The Thinking Person’s Guide to Autism recently posted a great deal on ear defenders (ear muffs, headphones without plug-ins) from Boing Boing at its Facebook group.  The deal is still there for a few days, and I snapped up 5 for my students at school.  By the way, leave and come back until they give you 10% off on your first order.  It almost paid for my shipping which was $9.95 on 5 of them, the maximum it would sell me at a time.

[Image: Those big, bulky but effective and ever-prevalent ear defenders from 3M. They’re oversized and yellow. If your head is large, they might not work since they’re not adjustable, but they’re reasonably comfortable. But they are bulky. And that yellow makes SURE people can see them on your ears. But heck, they work and Amazon can get them to you quickly.  We have two pairs around here.]

Anyway, some “helpful parent” was complaining about how ugly and bulky they are and that it’s basically license to get your kid bullied as a result.  Later, she said, not realizing I was trying to help her not come off as a jerk, that there would be plenty of times it would be “inappropriate” to wear these headphones because of the bulk.  She kept silencing the voice of 1) a more experienced Autism Mama than her (me; my kid is clearly older) and 2) MOST importantly, an ACTUAL AUTISTIC PERSON.  Yeah, she’s new to this game.

She kept backpedaling to defend herself, rather than realize she was normalizing a systemic problem with society rather than focusing on her child’s needs.

Here’s why she’s wrong and how you can make the same point without enabling bullying or accepting the cruddy world we all of us are forced to live in.

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Posted in Autistic Identity, leadership, Self-Care

Masking, Anxiety, and Other Everyday Woes of the Autistic Woman

I wrote a piece yesterday that I set back to private regarding a parent-student interaction thing.

I walk a tight line with confidentiality and trying to help inform other leaders about Autism in education.  I think I was alright with that post, but if I get “outed” by identity, my school is so small, each player in that post will be instantly recognizable.  That’s not okay.

While that post gave me some good feelings because it helped me to justify why it will be okay whether the child in question stays or leaves, I have spent all of today in Autistic overload due to anxiety.  I don’t think it’s because of the post per-se, but because of dreading the follow-up conversation with a neurotypical parent which will happen tomorrow morning.  As a Catholic institution, we remember that parents, not schools, are responsible for their own parenting decisions.  It is his mom’s right to do whatever she sees fit, and I do applaud that right because I profit from it as a parent of a homeschooled child.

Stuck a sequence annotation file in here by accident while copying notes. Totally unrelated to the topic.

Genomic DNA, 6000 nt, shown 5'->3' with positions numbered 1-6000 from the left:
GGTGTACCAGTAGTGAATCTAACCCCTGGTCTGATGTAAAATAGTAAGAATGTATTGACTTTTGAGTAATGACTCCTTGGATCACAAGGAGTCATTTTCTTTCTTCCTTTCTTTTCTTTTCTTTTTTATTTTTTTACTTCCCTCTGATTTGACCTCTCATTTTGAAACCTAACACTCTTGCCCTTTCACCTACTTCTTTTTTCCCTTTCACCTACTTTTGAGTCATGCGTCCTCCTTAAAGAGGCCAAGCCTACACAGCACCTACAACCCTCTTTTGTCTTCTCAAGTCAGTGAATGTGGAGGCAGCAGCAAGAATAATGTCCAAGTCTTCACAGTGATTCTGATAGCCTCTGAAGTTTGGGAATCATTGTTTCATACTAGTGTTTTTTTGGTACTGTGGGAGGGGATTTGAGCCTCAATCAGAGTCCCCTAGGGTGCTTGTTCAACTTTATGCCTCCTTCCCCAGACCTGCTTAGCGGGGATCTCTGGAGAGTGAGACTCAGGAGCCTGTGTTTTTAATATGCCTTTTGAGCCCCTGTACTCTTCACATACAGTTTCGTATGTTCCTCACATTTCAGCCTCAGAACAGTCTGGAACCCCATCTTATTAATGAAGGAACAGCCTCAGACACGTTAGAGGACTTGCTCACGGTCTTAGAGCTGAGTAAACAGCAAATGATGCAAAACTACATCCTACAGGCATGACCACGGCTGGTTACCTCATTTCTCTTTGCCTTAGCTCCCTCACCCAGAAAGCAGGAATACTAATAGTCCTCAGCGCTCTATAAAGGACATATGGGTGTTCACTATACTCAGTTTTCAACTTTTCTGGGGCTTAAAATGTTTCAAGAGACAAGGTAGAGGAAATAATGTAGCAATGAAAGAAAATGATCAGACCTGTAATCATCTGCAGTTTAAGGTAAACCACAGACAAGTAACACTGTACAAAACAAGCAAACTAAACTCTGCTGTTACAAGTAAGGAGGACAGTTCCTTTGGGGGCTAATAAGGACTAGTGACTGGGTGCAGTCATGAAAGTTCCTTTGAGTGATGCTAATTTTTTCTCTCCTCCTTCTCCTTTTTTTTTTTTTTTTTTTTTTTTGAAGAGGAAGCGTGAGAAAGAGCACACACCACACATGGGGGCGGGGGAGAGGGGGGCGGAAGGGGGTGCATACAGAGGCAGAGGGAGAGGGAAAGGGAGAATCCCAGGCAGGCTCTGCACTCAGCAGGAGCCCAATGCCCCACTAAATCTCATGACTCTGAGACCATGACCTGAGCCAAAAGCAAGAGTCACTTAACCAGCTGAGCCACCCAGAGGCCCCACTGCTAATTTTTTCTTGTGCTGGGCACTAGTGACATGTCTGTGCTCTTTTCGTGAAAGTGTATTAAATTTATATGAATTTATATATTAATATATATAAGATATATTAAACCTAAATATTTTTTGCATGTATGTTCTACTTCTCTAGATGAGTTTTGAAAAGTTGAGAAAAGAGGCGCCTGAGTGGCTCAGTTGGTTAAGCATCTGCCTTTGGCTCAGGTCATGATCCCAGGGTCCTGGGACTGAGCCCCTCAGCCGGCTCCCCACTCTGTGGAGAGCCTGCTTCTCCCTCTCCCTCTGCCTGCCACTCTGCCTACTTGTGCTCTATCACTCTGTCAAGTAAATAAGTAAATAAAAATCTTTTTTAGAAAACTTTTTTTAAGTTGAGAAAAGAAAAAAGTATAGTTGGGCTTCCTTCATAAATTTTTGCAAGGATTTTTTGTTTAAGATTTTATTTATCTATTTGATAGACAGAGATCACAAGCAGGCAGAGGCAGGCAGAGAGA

But as an Autistic who lives with anxiety as a “normal” fact of life, the implication that I know less about her child’s neurology than she, herself, or the neurotypical establishment doctors know, hurts me, too.  (By the way, Autistics, for “fun” look up anxiety symptoms…you’ll probably find you live like this ALL THE TIME.  It’s actually NORMAL for you, so you don’t think these are actual conditions neurotypicals do NOT experience all the flipping time and if they suddenly do, they ask for help.  Who knew?)

Here’s more on anxiety and masking: the endless cycle.

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Posted in Parenting, Self-Care

Bad Advice: Autistics and Sleep

My little guy stayed up all night again last night.  He’ll sleep eventually, either later today or tonight.  One of the beauties of homeschooling is we can just work around these phases.

They do happen to kids who are traditionally-schooled, too.  They just have to deal with it (sadly) and go to school in their increasingly zombified states.  I imagine a fair number of times they have meltdowns at school.  (Speaking of meltdowns, I’ll repost something on those soon.  The brief version is they LOOK like tantrums, but unlike tantrums, they cannot be controlled by the Autistic.)